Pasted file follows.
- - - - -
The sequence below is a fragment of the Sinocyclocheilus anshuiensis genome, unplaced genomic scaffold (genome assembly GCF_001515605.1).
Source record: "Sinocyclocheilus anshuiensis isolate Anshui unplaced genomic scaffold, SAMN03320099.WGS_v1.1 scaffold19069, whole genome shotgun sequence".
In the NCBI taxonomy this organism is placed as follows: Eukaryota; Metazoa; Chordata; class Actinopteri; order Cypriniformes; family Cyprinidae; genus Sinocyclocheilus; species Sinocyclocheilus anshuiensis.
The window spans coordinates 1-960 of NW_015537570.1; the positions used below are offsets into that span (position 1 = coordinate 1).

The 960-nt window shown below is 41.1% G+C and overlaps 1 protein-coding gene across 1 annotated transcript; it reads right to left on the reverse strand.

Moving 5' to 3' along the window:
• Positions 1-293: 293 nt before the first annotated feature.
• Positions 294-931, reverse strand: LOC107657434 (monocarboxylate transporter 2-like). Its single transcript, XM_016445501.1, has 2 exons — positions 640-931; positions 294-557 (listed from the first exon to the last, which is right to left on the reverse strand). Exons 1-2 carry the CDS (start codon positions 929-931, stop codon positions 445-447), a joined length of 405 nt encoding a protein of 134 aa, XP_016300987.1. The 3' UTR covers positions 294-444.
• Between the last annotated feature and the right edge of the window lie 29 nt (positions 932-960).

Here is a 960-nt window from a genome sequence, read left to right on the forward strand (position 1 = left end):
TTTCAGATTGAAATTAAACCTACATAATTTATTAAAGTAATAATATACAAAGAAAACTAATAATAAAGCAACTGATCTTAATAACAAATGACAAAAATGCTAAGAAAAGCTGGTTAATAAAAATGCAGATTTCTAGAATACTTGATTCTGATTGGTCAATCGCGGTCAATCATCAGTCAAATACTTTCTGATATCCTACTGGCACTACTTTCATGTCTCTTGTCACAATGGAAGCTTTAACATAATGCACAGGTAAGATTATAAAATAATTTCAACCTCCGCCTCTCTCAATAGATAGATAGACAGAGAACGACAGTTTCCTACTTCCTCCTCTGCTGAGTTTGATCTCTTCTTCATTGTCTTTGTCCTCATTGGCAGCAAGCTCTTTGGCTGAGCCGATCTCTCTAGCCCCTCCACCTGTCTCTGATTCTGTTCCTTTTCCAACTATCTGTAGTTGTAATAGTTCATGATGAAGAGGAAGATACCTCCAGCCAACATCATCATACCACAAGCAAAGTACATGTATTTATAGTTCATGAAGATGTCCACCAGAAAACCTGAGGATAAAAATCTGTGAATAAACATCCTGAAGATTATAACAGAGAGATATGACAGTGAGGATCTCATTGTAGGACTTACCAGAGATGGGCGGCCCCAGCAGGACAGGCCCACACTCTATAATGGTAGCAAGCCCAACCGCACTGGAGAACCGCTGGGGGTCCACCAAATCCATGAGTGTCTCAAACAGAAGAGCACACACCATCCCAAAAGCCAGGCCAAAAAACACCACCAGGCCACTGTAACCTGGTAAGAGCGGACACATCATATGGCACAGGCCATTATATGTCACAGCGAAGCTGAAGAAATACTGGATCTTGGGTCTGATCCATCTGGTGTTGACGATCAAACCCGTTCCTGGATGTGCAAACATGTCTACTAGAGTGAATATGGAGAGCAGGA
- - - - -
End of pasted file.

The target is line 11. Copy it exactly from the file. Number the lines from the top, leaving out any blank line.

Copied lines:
TTTCAGATTGAAATTAAACCTACATAATTTATTAAAGTAATAATATACAAAGAAAACTAATAATAAAGCAACTGATCTTAATAACAAATGACAAAAATGCTAAGAAAAGCTGGTTAATAAAAATGCAGATTTCTAGAATACTTGATTCTGATTGGTCAATCGCGGTCAATCATCAGTCAAATACTTTCTGATATCCTACTGGCACTACTTTCATGTCTCTTGTCACAATGGAAGCTTTAACATAATGCACAGGTAAGATTATAAAATAATTTCAACCTCCGCCTCTCTCAATAGATAGATAGACAGAGAACGACAGTTTCCTACTTCCTCCTCTGCTGAGTTTGATCTCTTCTTCATTGTCTTTGTCCTCATTGGCAGCAAGCTCTTTGGCTGAGCCGATCTCTCTAGCCCCTCCACCTGTCTCTGATTCTGTTCCTTTTCCAACTATCTGTAGTTGTAATAGTTCATGATGAAGAGGAAGATACCTCCAGCCAACATCATCATACCACAAGCAAAGTACATGTATTTATAGTTCATGAAGATGTCCACCAGAAAACCTGAGGATAAAAATCTGTGAATAAACATCCTGAAGATTATAACAGAGAGATATGACAGTGAGGATCTCATTGTAGGACTTACCAGAGATGGGCGGCCCCAGCAGGACAGGCCCACACTCTATAATGGTAGCAAGCCCAACCGCACTGGAGAACCGCTGGGGGTCCACCAAATCCATGAGTGTCTCAAACAGAAGAGCACACACCATCCCAAAAGCCAGGCCAAAAAACACCACCAGGCCACTGTAACCTGGTAAGAGCGGACACATCATATGGCACAGGCCATTATATGTCACAGCGAAGCTGAAGAAATACTGGATCTTGGGTCTGATCCATCTGGTGTTGACGATCAAACCCGTTCCTGGATGTGCAAACATGTCTACTAGAGTGAATATGGAGAGCAGGA